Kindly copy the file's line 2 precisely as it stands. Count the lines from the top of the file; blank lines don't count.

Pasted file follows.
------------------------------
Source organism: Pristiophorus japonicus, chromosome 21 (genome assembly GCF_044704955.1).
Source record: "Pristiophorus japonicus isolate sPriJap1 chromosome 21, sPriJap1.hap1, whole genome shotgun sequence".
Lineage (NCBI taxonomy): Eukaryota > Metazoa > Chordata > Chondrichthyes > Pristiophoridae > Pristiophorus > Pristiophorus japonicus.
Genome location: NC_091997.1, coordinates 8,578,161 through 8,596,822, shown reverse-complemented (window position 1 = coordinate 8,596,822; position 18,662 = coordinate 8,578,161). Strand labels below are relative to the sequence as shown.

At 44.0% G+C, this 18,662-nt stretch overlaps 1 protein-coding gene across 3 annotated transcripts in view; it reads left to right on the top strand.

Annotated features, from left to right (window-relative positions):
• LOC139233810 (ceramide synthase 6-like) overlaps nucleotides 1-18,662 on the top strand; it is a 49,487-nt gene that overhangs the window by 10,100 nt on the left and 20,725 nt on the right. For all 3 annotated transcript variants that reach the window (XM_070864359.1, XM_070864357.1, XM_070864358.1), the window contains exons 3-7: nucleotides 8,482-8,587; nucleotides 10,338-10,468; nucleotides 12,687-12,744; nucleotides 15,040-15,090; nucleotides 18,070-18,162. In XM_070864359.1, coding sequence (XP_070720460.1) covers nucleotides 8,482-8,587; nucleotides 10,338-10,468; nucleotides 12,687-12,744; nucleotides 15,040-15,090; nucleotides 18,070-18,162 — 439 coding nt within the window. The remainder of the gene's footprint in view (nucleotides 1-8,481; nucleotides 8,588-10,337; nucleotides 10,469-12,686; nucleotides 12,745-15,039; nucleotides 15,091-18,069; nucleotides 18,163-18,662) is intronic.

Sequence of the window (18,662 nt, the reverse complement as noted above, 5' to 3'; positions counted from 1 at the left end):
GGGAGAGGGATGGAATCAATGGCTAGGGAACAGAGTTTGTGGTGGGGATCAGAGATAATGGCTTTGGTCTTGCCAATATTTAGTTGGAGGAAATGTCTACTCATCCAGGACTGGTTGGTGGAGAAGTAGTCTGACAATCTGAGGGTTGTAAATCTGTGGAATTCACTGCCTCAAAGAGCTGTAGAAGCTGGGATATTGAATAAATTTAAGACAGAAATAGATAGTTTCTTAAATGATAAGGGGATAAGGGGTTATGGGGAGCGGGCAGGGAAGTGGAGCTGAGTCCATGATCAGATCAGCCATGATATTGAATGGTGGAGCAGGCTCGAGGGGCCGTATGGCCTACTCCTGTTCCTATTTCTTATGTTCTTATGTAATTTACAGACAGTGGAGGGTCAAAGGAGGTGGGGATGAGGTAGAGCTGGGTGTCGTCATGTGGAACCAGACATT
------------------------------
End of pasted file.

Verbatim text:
Source record: "Pristiophorus japonicus isolate sPriJap1 chromosome 21, sPriJap1.hap1, whole genome shotgun sequence".